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Digital phenotyping

Digital phenotyping is a multidisciplinary field of science, defined by Jukka-Pekka Onnela in 2015 as the" moment-by-moment quantification of the individual-level human phenotype in situ using data from personal digital devices,” in particular smartphones. The data can be divided into two subgroups, called active data and passive data, where the former refers to data that requires active input from the users to be generated, whereas passive data, such as sensor data and phone usage patterns, are collected without requiring any active participation from the user. Smartphones are well suited to digital phenotyping given their widespread adoption and ownership, the extent to which users engage with the devices, and richness of data that may be collected from them. Smartphone data can be used to study behavioral patterns, social interactions, physical mobility, gross motor activity, and speech production, among others. Smartphone ownership has been in steady rise globally over the past few years. For example, in the U.S., smartphone ownership among adults increased from 35% in 2011 to 64% in 2015, and in 2017 an estimated 95% of Americans own a cellphone of some kind and 77% own a smartphone. The use of passive data collection from smartphone devices can provide granular information relevant to psychiatric and other illness phenotypes. Types of relevant passive data include GPS data to monitor spatial location, accelerometer data to record movement and gross motor activity, and call and messaging logs to document social engagement with others. The related term digital phenotype, was introduced in Nature Biotechnology by Sachin H. Jain and John Brownstein.


Legal anthropology

Legal anthropology, also known as the anthropology of laws, is a sub-discipline of anthropology which specializes in "the cross-cultural study of social ordering". The questions that Legal Anthropologists seek to answer concern how is law present in cultures? How does it manifest? How may anthropologists contribute to understandings of law? Earlier legal anthropological research focused more narrowly on conflict management, crime, sanctions, or formal regulation. Bronislaw Malinowskis 1926 work, Crime and Custom in Savage Society, explored law, order, crime, and punishment among the Trobriand Islanders. The English lawyer Sir Henry Maine is often credited with founding the study of Legal Anthropology through his book Ancient Law 1861. An ethno-centric evolutionary perspective was pre-eminent in early Anthropological discourse on law, evident through terms applied such as pre-law’ or proto-law’ in describing indigenous cultures. However, though Maine’s evolutionary framework has been largely rejected within the discipline, the questions he raised have shaped the subsequent discourse of the study. Moreover, the 1926 publication of Crime and Custom in Savage Society by Malinowski based upon his time with the Trobriand Islanders, further helped establish the discipline of legal anthropology. Through emphasizing the order present in acephelous societies, Malinowski proposed the cross-cultural examining of law through its established functions as opposed to a discrete entity. This has led to multiple researchers and ethnographies examining such aspects as order, dispute, conflict management, crime, sanctions, or formal regulation, in addition and often antagonistically to law-centred studies, with small-societal studies leading to insightful self-reflections and better understanding of the founding concept of law. Contemporary research in legal anthropology has sought to apply its framework to issues at the intersections of law and culture, including human rights, legal pluralism, Islamophobia and political uprisings.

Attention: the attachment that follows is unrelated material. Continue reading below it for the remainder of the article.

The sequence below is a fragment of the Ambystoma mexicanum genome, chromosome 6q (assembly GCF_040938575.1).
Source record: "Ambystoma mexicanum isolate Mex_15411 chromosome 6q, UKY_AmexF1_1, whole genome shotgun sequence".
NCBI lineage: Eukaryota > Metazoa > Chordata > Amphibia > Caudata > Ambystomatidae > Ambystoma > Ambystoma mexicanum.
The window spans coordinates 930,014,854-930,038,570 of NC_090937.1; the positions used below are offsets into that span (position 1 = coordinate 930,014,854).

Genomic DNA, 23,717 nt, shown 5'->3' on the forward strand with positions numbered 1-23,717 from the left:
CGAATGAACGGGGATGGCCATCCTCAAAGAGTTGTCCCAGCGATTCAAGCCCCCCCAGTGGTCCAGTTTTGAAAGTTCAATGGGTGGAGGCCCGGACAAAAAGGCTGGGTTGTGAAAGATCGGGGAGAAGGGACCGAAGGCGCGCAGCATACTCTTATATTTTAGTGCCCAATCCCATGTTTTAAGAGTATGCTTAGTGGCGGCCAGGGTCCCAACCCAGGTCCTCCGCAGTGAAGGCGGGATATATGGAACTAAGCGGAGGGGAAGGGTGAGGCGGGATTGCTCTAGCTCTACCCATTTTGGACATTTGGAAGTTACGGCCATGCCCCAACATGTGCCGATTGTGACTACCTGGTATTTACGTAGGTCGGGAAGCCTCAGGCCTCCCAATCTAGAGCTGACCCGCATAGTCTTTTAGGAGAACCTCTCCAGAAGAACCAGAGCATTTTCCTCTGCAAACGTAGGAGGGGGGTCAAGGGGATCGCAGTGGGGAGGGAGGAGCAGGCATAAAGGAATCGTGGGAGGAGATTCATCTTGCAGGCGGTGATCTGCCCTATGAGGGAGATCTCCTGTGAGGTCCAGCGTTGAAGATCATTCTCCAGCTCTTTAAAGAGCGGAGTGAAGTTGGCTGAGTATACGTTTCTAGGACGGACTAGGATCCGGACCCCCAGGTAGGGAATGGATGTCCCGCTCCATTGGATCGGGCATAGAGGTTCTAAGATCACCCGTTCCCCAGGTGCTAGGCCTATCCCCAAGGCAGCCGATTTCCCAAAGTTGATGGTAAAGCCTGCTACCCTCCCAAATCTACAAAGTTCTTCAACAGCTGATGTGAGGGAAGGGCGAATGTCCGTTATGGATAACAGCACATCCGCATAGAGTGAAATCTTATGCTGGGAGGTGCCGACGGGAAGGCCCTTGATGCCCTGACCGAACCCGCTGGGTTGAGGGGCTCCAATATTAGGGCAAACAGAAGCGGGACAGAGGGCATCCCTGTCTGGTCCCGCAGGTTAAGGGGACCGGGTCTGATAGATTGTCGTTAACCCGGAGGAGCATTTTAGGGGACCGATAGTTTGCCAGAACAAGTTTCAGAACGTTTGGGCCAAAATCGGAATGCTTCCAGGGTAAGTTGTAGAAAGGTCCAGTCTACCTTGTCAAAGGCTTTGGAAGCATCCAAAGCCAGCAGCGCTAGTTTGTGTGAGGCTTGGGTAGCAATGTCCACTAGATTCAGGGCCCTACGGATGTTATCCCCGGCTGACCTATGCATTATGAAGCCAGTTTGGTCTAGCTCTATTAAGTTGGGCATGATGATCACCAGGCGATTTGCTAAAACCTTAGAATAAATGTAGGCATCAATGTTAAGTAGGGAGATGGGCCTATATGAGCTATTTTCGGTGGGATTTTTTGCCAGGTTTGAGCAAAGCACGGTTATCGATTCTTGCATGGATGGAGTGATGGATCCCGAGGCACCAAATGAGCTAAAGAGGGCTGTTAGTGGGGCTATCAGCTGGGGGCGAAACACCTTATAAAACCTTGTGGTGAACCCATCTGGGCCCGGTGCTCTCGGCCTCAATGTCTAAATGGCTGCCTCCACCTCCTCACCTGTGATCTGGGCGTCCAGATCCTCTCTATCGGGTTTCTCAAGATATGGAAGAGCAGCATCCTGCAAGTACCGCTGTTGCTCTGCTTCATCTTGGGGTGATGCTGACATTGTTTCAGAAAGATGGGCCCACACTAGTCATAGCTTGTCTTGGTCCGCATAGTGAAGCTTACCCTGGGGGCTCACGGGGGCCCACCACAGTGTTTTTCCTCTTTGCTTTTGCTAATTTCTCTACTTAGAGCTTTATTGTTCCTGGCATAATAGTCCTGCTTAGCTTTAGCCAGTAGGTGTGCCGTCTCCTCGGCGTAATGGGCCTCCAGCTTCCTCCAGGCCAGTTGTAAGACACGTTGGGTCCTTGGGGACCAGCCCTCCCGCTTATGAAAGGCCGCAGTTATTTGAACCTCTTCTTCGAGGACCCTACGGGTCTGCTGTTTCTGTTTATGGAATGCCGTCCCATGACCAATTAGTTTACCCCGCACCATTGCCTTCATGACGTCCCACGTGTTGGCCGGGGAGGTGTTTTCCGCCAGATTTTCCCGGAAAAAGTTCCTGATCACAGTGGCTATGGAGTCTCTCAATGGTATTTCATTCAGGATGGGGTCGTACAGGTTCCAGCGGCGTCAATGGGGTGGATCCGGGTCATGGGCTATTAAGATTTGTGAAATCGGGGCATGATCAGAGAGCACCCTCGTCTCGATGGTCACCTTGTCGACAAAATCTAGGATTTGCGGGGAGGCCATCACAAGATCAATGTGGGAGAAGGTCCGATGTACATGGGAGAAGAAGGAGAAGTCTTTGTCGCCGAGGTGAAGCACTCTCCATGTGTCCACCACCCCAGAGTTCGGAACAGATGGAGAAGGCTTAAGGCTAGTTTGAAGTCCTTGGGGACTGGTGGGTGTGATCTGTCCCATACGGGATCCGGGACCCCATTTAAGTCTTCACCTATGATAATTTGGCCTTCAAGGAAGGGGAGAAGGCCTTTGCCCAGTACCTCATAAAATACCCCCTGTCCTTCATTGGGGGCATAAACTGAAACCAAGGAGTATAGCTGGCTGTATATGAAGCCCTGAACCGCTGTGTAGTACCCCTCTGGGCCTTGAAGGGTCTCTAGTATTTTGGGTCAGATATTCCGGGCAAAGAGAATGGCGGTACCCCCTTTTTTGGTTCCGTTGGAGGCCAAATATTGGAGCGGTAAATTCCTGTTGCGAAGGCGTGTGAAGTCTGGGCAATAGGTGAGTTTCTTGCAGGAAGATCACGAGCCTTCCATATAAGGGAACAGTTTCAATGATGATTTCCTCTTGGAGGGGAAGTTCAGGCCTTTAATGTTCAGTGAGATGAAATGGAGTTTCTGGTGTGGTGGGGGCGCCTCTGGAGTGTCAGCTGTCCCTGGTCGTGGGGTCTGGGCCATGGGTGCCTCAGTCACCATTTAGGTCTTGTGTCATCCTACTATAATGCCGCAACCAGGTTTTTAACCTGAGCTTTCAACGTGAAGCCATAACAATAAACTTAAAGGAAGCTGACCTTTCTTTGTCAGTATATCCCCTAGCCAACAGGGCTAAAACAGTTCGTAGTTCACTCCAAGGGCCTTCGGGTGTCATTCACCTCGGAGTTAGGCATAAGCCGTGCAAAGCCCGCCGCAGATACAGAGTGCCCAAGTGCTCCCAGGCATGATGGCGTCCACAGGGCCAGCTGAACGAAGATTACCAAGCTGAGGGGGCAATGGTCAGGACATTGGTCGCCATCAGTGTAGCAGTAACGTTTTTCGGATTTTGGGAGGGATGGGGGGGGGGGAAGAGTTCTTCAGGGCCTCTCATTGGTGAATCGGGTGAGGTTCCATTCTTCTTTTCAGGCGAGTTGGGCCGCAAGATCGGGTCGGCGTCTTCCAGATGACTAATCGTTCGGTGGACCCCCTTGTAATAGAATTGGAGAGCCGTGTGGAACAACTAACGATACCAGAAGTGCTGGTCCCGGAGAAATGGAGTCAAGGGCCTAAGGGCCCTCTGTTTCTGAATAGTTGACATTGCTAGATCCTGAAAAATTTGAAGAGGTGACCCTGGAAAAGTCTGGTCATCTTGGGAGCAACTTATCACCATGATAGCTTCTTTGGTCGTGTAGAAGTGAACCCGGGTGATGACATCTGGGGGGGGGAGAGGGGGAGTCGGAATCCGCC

Legal archaeology

Legal archaeology is an area of legal scholarship "involving detailed historical reconstruction and analysis of important cases." While most legal scholars confine their research to published opinions of court cases, legal archaeologists examine the historical and social context in which a court case was decided. These facts may show what social and cultural forces were at work in a particular case. Professors can use legal archaeology to "sensitize students as to how inequality, specifically with regard to race, gender and class affects what occurs throughout the cases they study." A legal archaeologist might also research biographical material on the judges, attorneys, and parties to a court case. Such information might show whether a judge held particular biases in a case, or if one party had superior legal representation that caused the party to prevail in a case.



Transdisciplinarity connotes a research strategy that crosses many disciplinary boundaries to create a holistic approach. It applies to research efforts focused on problems that cross the boundaries of two or more disciplines, such as research on effective information systems for biomedical research, and can refer to concepts or methods that were originally developed by one discipline, but are now used by several others, such as ethnography, a field research method originally developed in anthropology but now widely used by other disciplines. The Belmont Forum elaborated that a transdisciplinary approach is enabling inputs and scoping across scientific and non-scientific stakeholder communities and facilitating a systemic way of addressing a challenge. This includes initiatives that support the capacity building required for the successful transdisciplinary formulation and implementation of research actions.

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